• A rewards credit card with a 19.00% interest rate, $150 annual fee and a balance of $600 
  • A frequent flyer credit card with a 21.00% interest rate, $250 annual fee and a balance of $300

Let’s also assume Ben puts $200 onto each card every month with the intention of paying all the debt off in a year. Using the Mozo credit card debt repayment calculator, he would pay a total of $911 for just the interest and annual fees. When you add his repayments for all three cards, that figure then jumps to $4,131. 

It’s worth mentioning that the above scenario uses low balances and that rewards credit cards typically require a higher annual spend in order to redeem rewards and offset the annual fee. 

And unfortunately, recent Mozo research found that the average cardholder would still not be able to earn enough gift cards in order to outweigh the fees, as the value of rewards cards continue to decline. 

Mozo also found that the average rewards card’s net value sat at $126 in 2015 and has now hit an all-time low of $34 in 2020, so it’s up to you to determine whether a rewards card is worth the perks.

Are all these cards bad for my credit score?

This will come down to how you stay on top of your repayments. Your credit score is built upon your history with managing money and includes things like if you pay bills on time or if you’re reliable when it comes to repaying debt. In this case, defaulting or missing credit card payments is not ideal, regardless of whether you own one or three.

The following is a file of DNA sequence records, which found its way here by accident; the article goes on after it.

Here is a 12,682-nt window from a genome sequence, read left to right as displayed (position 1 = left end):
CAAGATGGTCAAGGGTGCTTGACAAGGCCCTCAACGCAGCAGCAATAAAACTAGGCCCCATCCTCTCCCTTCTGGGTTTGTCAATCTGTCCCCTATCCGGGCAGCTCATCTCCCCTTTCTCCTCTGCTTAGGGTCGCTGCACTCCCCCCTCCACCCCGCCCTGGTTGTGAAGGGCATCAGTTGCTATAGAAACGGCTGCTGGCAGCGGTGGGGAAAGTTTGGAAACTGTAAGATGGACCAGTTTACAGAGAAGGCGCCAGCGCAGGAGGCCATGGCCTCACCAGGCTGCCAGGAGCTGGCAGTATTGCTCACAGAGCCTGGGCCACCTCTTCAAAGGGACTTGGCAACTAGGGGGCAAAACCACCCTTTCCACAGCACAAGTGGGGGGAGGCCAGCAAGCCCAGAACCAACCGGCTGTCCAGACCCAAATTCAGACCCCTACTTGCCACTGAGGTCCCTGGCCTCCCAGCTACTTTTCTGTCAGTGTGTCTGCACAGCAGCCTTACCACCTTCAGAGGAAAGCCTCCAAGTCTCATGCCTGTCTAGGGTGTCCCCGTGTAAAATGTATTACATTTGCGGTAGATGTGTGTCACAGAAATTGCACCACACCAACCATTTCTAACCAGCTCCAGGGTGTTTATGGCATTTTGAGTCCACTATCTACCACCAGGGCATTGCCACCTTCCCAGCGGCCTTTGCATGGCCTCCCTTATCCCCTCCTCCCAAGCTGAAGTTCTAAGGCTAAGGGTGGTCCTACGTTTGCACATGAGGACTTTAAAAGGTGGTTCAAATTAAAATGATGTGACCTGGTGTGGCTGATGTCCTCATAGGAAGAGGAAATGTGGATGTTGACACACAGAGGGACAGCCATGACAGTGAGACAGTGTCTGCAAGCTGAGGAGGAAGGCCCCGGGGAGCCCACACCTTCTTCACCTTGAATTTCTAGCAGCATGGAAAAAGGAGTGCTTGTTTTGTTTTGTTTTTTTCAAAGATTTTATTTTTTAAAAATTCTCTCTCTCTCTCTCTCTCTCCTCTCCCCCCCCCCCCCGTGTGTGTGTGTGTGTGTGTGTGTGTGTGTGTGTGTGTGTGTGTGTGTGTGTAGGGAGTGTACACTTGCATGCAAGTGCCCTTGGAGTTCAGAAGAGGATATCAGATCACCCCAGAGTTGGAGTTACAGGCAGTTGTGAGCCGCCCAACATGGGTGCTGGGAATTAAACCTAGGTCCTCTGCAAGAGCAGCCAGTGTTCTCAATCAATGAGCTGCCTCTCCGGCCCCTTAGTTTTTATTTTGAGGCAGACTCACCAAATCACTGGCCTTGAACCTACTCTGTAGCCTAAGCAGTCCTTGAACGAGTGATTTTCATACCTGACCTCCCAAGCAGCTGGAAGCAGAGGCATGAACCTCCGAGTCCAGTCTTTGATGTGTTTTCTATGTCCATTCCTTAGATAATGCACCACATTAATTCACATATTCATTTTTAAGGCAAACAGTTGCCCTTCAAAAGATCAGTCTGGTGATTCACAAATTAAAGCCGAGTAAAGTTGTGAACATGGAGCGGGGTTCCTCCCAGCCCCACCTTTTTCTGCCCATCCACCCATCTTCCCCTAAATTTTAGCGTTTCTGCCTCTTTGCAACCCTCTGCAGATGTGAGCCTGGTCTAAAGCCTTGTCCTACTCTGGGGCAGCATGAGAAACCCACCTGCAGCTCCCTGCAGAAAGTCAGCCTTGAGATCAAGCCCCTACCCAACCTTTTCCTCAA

If you are managing multiple credit cards, you might want to consider setting up a direct debt so you never miss a payment.

Credit card debts: what can I do?

As mentioned, staying on top of multiple cards can be a tricky task, especially if you don’t have a repayment plan before you start spending. And in cases where high interest rates and annual fees are involved, it’s not uncommon for things to get out of hand. 

If you are struggling to pay off multiple credit cards, there is a way to clear your debt for good. A debt consolidation loan allows you to combine multiple debts into one monthly repayment, which can not only make payments easier to manage, but save you stacks in interest. 

Or if you’d like an option that doesn’t involve paying interest, you could look into transferring all the balances on your cards onto a balance transfer credit card. Just be sure to read the card’s terms and conditions before signing up. 

You can compare all the balance transfer credit card offers in the Mozo database by heading over to our credit card comparison tool.

Compare credit cards - last updated November 28, 2020

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Ceyda Erem
Money writer

Ceyda Erem is Mozo’s authority on Energy, as well as having broader expertise as a personal finance writer. She loves to put her researching and writing talents into stories that help our readers to make more informed financial choices, whether that’s about finding the best energy deal or writing about the latest sneaky bank tricks. Ceyda has a Bachelor of Arts (major in writing) from Macquarie University.